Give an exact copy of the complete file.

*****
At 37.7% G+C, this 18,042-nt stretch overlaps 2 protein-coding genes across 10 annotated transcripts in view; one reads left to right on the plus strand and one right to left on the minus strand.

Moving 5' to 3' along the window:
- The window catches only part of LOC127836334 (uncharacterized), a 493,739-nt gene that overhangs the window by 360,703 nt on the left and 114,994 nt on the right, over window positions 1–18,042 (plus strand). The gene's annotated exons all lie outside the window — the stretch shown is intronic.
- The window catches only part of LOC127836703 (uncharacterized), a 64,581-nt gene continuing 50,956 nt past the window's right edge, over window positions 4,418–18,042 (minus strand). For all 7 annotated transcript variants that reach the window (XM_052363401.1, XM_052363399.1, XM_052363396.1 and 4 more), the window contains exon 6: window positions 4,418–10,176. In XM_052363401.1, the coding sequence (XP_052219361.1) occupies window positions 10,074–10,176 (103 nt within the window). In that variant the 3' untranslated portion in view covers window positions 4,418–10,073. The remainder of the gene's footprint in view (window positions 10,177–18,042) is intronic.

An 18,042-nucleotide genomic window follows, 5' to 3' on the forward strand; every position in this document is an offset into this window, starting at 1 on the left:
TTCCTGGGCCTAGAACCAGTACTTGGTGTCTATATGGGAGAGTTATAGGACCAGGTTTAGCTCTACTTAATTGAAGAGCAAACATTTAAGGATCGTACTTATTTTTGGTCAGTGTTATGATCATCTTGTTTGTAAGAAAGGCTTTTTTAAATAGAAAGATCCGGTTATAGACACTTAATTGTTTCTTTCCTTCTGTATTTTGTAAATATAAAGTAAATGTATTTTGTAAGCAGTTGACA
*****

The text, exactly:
At 37.7% G+C, this 18,042-nt stretch overlaps 2 protein-coding genes across 10 annotated transcripts in view; one reads left to right on the plus strand and one right to left on the minus strand.

Moving 5' to 3' along the window:
- The window catches only part of LOC127836334 (uncharacterized), a 493,739-nt gene that overhangs the window by 360,703 nt on the left and 114,994 nt on the right, over window positions 1–18,042 (plus strand). The gene's annotated exons all lie outside the window — the stretch shown is intronic.
- The window catches only part of LOC127836703 (uncharacterized), a 64,581-nt gene continuing 50,956 nt past the window's right edge, over window positions 4,418–18,042 (minus strand). For all 7 annotated transcript variants that reach the window (XM_052363401.1, XM_052363399.1, XM_052363396.1 and 4 more), the window contains exon 6: window positions 4,418–10,176. In XM_052363401.1, the coding sequence (XP_052219361.1) occupies window positions 10,074–10,176 (103 nt within the window). In that variant the 3' untranslated portion in view covers window positions 4,418–10,073. The remainder of the gene's footprint in view (window positions 10,177–18,042) is intronic.

An 18,042-nucleotide genomic window follows, 5' to 3' on the forward strand; every position in this document is an offset into this window, starting at 1 on the left:
TTCCTGGGCCTAGAACCAGTACTTGGTGTCTATATGGGAGAGTTATAGGACCAGGTTTAGCTCTACTTAATTGAAGAGCAAACATTTAAGGATCGTACTTATTTTTGGTCAGTGTTATGATCATCTTGTTTGTAAGAAAGGCTTTTTTAAATAGAAAGATCCGGTTATAGACACTTAATTGTTTCTTTCCTTCTGTATTTTGTAAATATAAAGTAAATGTATTTTGTAAGCAGTTGACA